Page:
..  Yeltsin elevated Putin as his deputy, then resigned in his favor. Putin faced the electorate in 2000 supported by all the power and money commanded by a Russian incumbent. Public opinion was consolidated by a conveniently timed series of murderous terrorist bombings. Number Snyder among those Western experts who strongly suspect that the bombings were organized by the Russian authorities themselves to legitimate Putin’s accession.
.. He promoted ideologies that Snyder inventively describes as schizo-fascism: “actual fascists calling their opponents ‘fascists,’ blaming the Holocaust on the Jews, treating the Second World War as an argument for more violence.” Putin’s favored ideologist, Alexander Dugin, “could celebrate the victory of fascist in fascist language while condemning as ‘fascist’ his opponents.”
.. In this new schizo-fascism, homosexuals played the part assigned to Jews by the fascists of earlier eras. Democratic societies were branded by Russian TV as “homodictatorships.”
.. When Ukrainians protested against faked elections and the murder of protesters, Russian TV told viewers, “The fact that the first and most zealous integrators [with the European Union] in Ukraine are sexual perverts has long been known.”
.. Putin himself struck more macho poses and wore outfits more butch than all the stars of the Village People combined.
.. “Putin was offering masculinity as an argument against democracy.”
.. it all started with the August 2012 law outlawing advocacy of gay rights.
.. Even as Russian troops in Russian uniforms seized the peninsula, Putin denied anything was happening at all. Anyone could buy a uniform in a military surplus store. Russia was the victim, not the aggressor. “The war was not taking place; but were it taking place, America was to be blamed.”
.. Snyder identifies a new style of rhetoric: implausible deniability. “According to Russian propaganda,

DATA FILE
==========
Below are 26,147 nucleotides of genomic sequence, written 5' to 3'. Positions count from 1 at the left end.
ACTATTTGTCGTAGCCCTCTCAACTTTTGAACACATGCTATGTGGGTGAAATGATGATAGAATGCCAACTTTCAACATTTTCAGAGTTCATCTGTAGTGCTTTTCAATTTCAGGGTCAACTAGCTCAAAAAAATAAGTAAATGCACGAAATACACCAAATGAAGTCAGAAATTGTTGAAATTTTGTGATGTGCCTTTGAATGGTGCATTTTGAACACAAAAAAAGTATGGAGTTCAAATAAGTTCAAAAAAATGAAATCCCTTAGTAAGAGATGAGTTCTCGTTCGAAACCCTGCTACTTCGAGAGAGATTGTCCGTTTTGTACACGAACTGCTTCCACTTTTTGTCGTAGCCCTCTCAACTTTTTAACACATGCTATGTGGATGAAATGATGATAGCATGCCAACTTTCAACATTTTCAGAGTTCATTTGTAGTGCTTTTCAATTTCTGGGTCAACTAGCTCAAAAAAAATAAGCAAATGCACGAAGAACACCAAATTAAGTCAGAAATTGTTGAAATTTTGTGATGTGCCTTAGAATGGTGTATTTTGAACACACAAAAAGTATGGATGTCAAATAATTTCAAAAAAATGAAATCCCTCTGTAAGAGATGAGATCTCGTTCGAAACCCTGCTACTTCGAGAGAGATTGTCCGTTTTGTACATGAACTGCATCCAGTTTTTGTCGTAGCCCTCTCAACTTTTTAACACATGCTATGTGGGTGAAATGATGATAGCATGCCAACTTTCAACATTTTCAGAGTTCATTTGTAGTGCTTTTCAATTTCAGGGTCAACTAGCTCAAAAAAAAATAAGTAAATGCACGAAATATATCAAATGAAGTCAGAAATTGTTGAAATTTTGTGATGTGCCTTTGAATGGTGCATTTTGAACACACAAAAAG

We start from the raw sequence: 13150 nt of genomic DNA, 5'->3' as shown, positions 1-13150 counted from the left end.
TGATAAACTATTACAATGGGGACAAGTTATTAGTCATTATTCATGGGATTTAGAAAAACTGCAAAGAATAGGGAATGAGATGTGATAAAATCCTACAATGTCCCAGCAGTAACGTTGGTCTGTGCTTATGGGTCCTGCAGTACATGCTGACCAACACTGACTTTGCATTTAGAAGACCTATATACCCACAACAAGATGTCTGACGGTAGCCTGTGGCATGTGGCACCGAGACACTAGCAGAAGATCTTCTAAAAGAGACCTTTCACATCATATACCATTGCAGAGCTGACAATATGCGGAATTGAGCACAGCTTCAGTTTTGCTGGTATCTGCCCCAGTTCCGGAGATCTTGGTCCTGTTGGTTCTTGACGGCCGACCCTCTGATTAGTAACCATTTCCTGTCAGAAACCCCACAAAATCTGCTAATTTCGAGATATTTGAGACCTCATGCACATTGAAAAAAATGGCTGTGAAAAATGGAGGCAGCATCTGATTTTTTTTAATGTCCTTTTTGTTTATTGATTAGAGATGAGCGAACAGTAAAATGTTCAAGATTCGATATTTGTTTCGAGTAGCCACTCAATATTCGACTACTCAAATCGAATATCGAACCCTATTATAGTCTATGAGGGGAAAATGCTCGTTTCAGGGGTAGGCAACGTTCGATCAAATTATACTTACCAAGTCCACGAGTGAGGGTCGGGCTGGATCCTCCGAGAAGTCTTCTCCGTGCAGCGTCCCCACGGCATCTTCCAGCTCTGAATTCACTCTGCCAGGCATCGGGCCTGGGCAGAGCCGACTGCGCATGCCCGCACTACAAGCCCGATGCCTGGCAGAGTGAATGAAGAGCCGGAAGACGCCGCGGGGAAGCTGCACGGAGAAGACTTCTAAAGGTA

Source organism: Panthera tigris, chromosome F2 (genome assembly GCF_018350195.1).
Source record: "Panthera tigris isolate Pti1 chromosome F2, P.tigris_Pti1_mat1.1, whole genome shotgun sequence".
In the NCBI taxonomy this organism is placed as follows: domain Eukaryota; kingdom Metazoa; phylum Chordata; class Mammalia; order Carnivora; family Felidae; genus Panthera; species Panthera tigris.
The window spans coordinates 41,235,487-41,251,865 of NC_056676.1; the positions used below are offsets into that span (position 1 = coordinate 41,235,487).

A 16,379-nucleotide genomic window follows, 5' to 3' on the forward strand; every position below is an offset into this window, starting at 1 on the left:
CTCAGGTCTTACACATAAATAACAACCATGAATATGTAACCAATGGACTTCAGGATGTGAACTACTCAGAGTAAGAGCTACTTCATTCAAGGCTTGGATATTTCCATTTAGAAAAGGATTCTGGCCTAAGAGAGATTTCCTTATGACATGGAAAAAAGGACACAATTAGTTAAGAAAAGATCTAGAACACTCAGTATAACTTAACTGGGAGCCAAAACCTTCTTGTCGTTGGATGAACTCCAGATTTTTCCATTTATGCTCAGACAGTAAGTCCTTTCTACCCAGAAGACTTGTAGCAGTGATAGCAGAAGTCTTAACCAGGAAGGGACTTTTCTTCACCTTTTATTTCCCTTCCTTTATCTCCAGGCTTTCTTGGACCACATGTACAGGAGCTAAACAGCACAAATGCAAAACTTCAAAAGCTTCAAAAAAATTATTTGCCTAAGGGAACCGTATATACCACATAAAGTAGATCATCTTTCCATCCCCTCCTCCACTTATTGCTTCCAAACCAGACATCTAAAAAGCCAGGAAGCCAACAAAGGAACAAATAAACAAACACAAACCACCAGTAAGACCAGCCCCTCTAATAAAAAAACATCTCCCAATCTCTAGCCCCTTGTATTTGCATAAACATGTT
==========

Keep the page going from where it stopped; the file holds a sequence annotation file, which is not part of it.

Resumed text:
• Ukrainian society was full of nationalists but not a nation;
  • the Ukrainian state was repressive but did not exist;
  • Russians were forced to speak Ukrainian though there was no such language.”

Russian TV told wild lies. It invented a fake atrocity story of a child crucified by Ukrainian neo-Nazis—while blaming upon Ukrainians the actual atrocity of the shooting down of a Malaysian civilian airliner by a Russian ground-to-air missile.

Russia’s most important weapon in its war on factuality was less old-fashioned official mendacity than the creation of an alternative reality (or more exactly, many contradictory alternatives, all of them Putin-serving). “Russia generated tropes targeted at what cyberwar professionals called ‘susceptibilities’: what people seem likely to believe given their utterances and behavior.

..  “The Russian economy did not have to produce anything of material value, and did not. Russian politicians had to use technologies created by others to alter mental states, and did.”

.. Snyder cites repeated examples of journalists in prominent platforms, trusted by left-of-center readerships, whose reporting seemed to support Russian claims that Ukraine had become a romper room for neo-Nazis—or alternatively to “the green flag of jihad.”

.. Many of these reports cited second- and third-hand sources, some of whom disappeared untraceably after depositing their testimonies on Facebook.

Hard-left and alt-right social-media trolls then tidied up after the reporters, belittling claims that the original sources were disinformation.

.. Trump in Snyder’s telling was not the successful businessman he performed in his TV non-reality series, The Apprentice, but an American loser who became a Russian tool. “Russian money had saved him from the fate that would normally await anyone with his record of failure.”

.. . His first big foreign-policy speech of the election campaign—viewed from a reserved front-row seat by the Russian ambassador to the United States—was reportedly ghostwritten in considerable part by Richard Burt, a former American diplomat then under contract to a Russian gas company. (Burt has denied this attribution).

.. Snyder sees Trump as very much a junior partner in a larger Russian project, less a cause, more an effect.

.. slowly before Trump—and rapidly after Trump—America is becoming like Russia: a country on a path to economic oligarchy and distorted information.

.. Trump’s attitude to truth again and again reminds Snyder of the Russian ruling elite: The Russian television network RT “wished to convey that all media lied, but that only RT was honest by not pretending to be truthful.”